BTN Europe presents an overview of business travel and MICE predictions for this year
29 October 2020, 1030 - 1630 CET
The 3rd annual Strategic Meetings Summit Europe is
ExCeL London - 22-23 June 2021
The "trickle of information" coming from UK and US authorities around heightened security at airports following a "credible" terrorist threat is causing confusion for business travellers, according to Greeley Koch (pictured), executive director, ACTE.
From this week selected airports in the US and the UK will require passengers to power up their electronic devices as they pass through security. Any devices that have a dead battery will not be allowed on the flight.
Koch criticised the information that first came from the Transportation Security Administration (TSA). He said business travellers must at least be told the basic information such as how credible this threat is and will it result in many delays.
"Statements from the TSA should reassure and inform travellers. Recent announcements regarding security levels did neither. They were too vague to serve as a warning and lacked the detail required for reassurance," said Koch.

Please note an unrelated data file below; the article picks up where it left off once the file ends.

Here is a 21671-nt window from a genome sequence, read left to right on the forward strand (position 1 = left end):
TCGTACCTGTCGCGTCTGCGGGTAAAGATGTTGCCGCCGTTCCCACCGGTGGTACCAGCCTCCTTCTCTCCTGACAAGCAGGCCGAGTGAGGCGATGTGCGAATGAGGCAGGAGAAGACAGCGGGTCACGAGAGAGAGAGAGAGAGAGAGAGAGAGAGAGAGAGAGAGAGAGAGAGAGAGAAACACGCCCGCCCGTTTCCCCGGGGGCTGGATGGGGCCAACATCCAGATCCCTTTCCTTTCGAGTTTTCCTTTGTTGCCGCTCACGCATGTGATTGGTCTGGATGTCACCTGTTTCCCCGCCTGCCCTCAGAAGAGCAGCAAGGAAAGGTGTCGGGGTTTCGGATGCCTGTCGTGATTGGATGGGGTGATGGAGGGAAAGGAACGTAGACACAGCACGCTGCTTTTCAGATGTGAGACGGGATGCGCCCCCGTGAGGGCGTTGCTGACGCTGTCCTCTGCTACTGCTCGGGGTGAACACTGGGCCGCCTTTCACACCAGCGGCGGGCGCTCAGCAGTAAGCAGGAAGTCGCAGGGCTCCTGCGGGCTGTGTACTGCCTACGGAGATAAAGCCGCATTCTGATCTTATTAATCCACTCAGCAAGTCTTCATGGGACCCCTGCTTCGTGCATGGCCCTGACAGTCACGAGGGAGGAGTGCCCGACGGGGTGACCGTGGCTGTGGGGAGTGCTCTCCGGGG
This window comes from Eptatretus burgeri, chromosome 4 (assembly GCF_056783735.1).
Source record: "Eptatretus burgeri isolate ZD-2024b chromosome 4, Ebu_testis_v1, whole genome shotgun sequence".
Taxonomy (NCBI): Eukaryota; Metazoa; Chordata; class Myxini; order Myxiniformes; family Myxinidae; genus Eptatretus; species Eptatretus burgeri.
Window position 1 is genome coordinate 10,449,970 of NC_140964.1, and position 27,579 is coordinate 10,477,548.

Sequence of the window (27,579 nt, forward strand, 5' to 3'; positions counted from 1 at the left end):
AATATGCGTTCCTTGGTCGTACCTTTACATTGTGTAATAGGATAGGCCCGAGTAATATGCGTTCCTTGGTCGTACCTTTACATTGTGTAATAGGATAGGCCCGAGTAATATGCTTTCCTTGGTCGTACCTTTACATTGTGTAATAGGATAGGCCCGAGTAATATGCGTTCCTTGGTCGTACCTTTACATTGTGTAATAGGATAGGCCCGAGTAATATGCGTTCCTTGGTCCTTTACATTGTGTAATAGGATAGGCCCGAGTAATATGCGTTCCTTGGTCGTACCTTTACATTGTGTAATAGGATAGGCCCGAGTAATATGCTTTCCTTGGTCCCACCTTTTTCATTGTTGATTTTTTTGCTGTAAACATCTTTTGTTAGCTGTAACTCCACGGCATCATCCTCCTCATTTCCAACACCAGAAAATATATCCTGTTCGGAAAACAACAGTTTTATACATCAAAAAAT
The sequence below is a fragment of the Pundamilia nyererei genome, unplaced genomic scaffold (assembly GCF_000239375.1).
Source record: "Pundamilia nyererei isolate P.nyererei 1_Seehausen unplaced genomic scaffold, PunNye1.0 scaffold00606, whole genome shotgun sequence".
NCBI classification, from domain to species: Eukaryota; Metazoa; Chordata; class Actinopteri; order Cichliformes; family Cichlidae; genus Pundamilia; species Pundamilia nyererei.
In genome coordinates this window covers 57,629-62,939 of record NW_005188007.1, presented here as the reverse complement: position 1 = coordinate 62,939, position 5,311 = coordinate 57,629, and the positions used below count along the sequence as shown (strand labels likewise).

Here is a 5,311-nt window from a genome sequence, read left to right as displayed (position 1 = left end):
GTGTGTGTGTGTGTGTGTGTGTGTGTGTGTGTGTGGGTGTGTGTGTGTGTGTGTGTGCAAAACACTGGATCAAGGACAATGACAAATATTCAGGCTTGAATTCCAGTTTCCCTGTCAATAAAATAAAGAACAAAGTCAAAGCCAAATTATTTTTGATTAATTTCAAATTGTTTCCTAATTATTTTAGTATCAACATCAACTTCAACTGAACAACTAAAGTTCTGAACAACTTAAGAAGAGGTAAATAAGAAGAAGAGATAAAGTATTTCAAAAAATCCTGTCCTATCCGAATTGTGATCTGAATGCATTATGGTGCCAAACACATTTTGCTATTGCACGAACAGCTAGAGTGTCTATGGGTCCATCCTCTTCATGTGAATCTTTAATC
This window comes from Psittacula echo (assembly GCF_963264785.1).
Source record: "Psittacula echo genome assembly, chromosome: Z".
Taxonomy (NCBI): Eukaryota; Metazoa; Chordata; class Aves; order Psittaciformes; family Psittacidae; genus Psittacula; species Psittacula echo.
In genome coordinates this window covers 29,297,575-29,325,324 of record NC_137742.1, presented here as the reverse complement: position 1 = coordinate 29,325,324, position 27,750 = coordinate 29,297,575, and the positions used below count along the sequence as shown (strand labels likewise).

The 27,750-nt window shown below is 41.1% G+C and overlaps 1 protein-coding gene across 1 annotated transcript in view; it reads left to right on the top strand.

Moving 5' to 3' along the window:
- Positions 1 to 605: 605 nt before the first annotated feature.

"It is unlikely that many business travellers will show up at the airport with spent batteries in their cell phones, hand-held devices, and laptops, but it can happen.
"What follows next is not clear. If the electronic device cannot board the aircraft, where does it go? Is it detained, to be shipped later? Or is it to be repackaged as checked baggage at the gate?"
Koch points out that some airports have two levels of security. "Suppose you pass through security at the checkpoint, but are stopped at the actual gate, where you no longer have access to your luggage? How would you gate-check a $700 cell phone or a $3000 laptop containing proprietary information."
Koch acknowledges that these concerns pale in comparison with a terrorist act, but business travelers "need to know what they can expect".
"Some element of secrecy is to be expected in the performance of the aviation security function.
"However, a trickle of confusing information should not be construed as a customer service, nor palmed off as adequately informing the traveling public.
“A statement from the TSA should answer more questions than it poses."